Let’s get physical
Completely immersive virtual settings capture full-body motion. This allows people to use their full range of physical motion to interact with objects in the virtual environment. In this environment, people can learn physical activities better than by watching video-based lessons, allowing them to more effectively retain and apply skills to functions in the real world.
To keep reading more about digital experiential learning and why it’s such a critical tool for hands-on training like HVAC, download our free eBook, The Power of Learning by Doing.
Fun Facts About Digital Experiential Learning
1. VR provides meaning and motivation (it’s fun)
Aside from simply being fun, VR provides more relevance to well-constructed lessons and simulations, allowing you to better retain information learned, while immersed in the real world.
Researchers recently produced a report that revealed how the technology provides a useful system, for what’s referred to as, generative learning.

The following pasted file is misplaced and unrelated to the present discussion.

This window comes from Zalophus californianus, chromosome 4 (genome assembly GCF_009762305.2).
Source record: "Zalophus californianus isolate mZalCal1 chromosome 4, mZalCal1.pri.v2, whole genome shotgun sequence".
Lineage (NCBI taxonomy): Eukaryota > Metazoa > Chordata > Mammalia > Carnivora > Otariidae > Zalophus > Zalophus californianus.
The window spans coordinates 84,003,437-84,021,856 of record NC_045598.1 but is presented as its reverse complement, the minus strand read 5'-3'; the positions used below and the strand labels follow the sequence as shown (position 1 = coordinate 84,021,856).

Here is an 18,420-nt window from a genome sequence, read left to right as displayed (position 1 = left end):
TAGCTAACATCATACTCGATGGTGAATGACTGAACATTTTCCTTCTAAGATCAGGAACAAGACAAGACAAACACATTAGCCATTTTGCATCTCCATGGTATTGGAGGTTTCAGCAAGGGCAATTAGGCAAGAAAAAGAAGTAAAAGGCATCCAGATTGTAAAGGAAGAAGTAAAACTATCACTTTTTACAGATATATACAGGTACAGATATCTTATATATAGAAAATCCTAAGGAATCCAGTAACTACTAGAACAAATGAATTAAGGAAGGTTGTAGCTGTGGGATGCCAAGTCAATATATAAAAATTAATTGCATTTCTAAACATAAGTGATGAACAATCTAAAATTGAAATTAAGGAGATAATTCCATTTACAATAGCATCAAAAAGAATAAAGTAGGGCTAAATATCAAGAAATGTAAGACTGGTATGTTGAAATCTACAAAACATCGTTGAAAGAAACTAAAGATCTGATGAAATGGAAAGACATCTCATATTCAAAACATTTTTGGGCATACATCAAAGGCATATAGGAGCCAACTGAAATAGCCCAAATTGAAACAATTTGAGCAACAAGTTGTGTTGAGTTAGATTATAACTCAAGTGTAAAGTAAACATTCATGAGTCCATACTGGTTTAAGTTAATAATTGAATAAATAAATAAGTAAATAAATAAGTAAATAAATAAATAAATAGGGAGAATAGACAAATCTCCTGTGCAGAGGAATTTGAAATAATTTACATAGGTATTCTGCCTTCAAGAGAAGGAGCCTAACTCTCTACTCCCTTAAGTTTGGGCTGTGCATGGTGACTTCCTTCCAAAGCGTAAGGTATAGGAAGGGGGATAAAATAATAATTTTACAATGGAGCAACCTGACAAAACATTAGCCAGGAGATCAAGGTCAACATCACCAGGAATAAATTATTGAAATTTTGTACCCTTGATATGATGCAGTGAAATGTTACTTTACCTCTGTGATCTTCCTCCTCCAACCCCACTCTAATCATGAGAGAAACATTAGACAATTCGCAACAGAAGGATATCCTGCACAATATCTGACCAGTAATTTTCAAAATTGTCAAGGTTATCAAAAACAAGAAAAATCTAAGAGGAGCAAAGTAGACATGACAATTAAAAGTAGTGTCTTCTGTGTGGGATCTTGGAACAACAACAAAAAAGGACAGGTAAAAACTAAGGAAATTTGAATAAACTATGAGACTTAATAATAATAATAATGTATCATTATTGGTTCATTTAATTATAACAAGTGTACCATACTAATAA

To sum it up, the combination of cognitive stimuli (i.e. what you see and hear), virtual elements you interact with during immersion, and the ability to segment (basically, learning things in chunks), is particularly helpful when learning a new skill. We all learn at different rates, meaning some of us can pick up a process quickly, but others need to repeat a few times before a lesson clicks.
2. You forget less (especially with boring subjects)
Recall a fun class from your past, or a place you visited and enjoyed. How do you remember it?
Chances are, you have a pretty detailed memory about the events, your surroundings, and other sensations, compared to something you didn’t find interesting.
This is why developers are looking to apply VR to events, like corporate training, and to college curriculums to enhance retention of information delivered in various lessons. It’s not going to make every lesson a fun-filled adventure, but VR greatly increases engagement during lessons that are otherwise boring.
3. Digital experiential learning can simulate sensation